Now add on top of this the global supply chain and the production of consumer electronics for multiple markets. What’s a company to do if it is manufacturing and selling printers to Thailand, Tanzania and Tahiti – all shipped from the same factory? I imagine that Hewlett Packard, a most respectable company, must have faced this very issue when they came to designing their Laserjet Pro series of printers, one of which I recently purchased. Now, the printer is exactly the same for each country, it’s just this one little plug at the end that needs to be different?!

What to do? Well, one way would be to include three different power plugs (as highlighted with the red circles in the picture)…

Three Plugs or One? Ask 'Which is better for the Earth and your profitability?'

But wait a minute, including three different power plugs immediately means I will never use two. Why do I need the other two? It is a waste of resources and an unnecessary cost – ie lost profit. For the sake of simplicity (or laziness) no effort has been made to control which power-cord should be in which box for which market. This may be justified for reasons of inventory control.

But surely there must be a better way. And there is – why not include an adapter with changeable heads? That’s exactly what Apple Inc, does (See the green box in the picture). The top part of the adapter can be removed and changed to suit the different socket heads for each country. Simple, elegant and it takes a lot less space, metal and plastic than having three separate cords.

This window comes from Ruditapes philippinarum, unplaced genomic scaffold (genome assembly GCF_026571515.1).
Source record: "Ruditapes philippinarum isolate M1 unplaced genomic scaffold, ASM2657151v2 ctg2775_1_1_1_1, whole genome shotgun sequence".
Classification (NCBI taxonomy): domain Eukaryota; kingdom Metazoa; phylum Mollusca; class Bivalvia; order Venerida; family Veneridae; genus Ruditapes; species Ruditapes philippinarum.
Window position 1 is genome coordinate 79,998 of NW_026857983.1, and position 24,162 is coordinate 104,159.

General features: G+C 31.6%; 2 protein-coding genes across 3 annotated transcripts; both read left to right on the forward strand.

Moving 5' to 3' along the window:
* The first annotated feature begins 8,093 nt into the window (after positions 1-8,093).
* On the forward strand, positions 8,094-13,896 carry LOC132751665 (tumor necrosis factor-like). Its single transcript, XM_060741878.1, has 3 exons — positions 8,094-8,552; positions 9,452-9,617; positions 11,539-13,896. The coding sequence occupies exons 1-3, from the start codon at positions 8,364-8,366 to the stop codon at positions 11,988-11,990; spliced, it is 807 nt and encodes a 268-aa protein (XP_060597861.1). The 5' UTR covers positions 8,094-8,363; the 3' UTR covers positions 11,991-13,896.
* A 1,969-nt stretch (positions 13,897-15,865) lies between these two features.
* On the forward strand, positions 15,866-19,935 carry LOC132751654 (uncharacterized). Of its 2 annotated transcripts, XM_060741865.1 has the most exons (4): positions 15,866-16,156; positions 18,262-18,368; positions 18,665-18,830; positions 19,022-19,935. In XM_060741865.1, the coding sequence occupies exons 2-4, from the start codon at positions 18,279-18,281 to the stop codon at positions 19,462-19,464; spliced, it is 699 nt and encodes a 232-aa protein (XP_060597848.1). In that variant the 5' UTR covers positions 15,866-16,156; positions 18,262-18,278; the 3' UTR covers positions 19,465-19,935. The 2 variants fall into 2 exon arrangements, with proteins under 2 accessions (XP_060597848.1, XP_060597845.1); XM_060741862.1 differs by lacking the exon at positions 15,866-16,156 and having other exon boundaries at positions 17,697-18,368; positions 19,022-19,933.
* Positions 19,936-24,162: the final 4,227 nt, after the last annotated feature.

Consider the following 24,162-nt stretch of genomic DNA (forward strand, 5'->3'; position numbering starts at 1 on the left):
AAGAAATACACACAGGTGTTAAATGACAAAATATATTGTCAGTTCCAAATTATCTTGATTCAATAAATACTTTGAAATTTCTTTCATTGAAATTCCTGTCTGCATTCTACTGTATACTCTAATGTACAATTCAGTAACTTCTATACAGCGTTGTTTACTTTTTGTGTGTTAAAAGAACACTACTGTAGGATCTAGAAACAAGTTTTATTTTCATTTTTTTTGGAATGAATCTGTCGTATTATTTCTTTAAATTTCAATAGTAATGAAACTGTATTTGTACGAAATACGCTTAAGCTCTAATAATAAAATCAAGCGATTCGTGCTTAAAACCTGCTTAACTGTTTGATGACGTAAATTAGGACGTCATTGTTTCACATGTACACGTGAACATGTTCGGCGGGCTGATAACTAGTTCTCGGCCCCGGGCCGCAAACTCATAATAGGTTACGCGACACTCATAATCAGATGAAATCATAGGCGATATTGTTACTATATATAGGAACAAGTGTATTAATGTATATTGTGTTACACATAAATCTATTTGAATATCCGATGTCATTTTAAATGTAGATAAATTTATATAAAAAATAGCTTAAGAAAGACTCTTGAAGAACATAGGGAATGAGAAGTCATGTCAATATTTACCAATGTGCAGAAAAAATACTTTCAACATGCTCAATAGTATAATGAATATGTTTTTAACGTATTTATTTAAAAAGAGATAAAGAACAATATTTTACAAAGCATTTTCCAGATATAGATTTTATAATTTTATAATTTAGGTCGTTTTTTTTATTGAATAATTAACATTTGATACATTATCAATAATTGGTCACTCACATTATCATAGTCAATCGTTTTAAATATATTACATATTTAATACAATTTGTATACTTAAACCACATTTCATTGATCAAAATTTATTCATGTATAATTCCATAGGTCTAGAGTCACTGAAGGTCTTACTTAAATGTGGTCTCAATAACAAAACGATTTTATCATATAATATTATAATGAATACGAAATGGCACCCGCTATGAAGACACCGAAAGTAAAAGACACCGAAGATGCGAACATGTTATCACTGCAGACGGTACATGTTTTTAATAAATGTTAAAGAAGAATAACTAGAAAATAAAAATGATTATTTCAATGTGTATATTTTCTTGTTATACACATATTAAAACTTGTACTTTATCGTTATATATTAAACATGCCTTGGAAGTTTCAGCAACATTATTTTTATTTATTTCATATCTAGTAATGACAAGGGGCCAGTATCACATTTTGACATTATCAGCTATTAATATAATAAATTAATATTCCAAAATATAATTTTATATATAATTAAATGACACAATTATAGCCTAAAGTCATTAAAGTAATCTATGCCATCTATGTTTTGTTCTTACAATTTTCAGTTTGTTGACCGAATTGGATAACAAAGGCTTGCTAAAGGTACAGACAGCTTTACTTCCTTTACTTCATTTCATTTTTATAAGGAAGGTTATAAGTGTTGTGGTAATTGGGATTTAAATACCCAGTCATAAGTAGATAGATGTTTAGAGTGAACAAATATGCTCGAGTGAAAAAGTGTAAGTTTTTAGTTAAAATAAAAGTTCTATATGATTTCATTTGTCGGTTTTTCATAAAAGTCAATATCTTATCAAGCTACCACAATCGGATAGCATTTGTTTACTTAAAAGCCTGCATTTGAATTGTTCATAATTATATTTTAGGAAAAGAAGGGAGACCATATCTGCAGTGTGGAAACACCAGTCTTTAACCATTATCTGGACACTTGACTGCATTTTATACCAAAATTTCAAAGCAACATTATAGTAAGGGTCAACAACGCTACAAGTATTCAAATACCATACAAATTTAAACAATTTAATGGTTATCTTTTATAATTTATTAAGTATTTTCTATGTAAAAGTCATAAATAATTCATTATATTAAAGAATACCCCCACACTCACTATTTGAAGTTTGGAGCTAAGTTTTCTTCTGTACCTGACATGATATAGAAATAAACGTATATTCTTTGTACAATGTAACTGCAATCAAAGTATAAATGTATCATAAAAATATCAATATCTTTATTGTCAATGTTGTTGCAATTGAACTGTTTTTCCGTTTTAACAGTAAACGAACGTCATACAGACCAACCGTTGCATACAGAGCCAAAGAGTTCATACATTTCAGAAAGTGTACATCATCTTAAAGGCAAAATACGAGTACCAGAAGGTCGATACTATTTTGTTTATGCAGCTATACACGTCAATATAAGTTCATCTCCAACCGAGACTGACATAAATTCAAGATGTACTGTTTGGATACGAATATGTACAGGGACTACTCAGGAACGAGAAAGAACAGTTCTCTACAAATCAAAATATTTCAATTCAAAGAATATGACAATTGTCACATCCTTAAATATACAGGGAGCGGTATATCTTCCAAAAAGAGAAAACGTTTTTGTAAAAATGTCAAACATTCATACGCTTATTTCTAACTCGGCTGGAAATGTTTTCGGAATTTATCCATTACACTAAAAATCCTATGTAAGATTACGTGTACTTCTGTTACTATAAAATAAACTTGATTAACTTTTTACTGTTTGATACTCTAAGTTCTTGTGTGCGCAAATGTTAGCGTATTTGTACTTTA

The challenge for our generation, and particularly those of us in developed countries, is how to maintain our quality of life while using less and less resources. That’ll take some creative thinking!

Have you got other examples of egregious wastage? Or brilliant earth saving ideas? Please share!

To Do All The Things That I’ve Always Wanted To Do

Have you ever made a list of all the things that you’ve always wanted to do? Well, I have.

And after I did, I realised two important things.

First, there is so much to do in life, so many opportunities to be seized, so many adventures to be had and so many joys to be shared!

Second, it is the possibility of achieving all these dreams that makes life interesting, even if that list of dreams keeps growing and changing.

My Bucket List

My Bucket List

So here’s some of the things on my list:

  1. To make creme brulee in the provincial French town of Creme Brulee.
  2. To explore the depths of the Amazon jungle with a deep fryer.
  3. To produce the musical adaptation of Mitch Albom’s Tuesdays with Morrie.
  4. To teach English to poor kids in Surrey or Hampstead Heath.
  5. To finish High School.
  6. To release my album, Favourite Hymns from the local Chinese Takeaway.
  7. To be a street-sweeper on the Boulevard of Broken Dreams.
  8. To read a month’s worth of The Economist from cover to cover in a single month (this is, obviously, a stretch goal.)

Of course, the problem is finding time to achieve all these dreams. And while some will say that there will be plenty of time to do these things when you retire, the alarming truth is that in our generation we will have to work longer than our parents. For the retirement age must creep up – towards 70 (in part so we can support our aging parents!), and that’s not too far from the average life expectancy (especially for the blokes).

So don’t delay, make your bucket list today and get kicking while you still can. I am!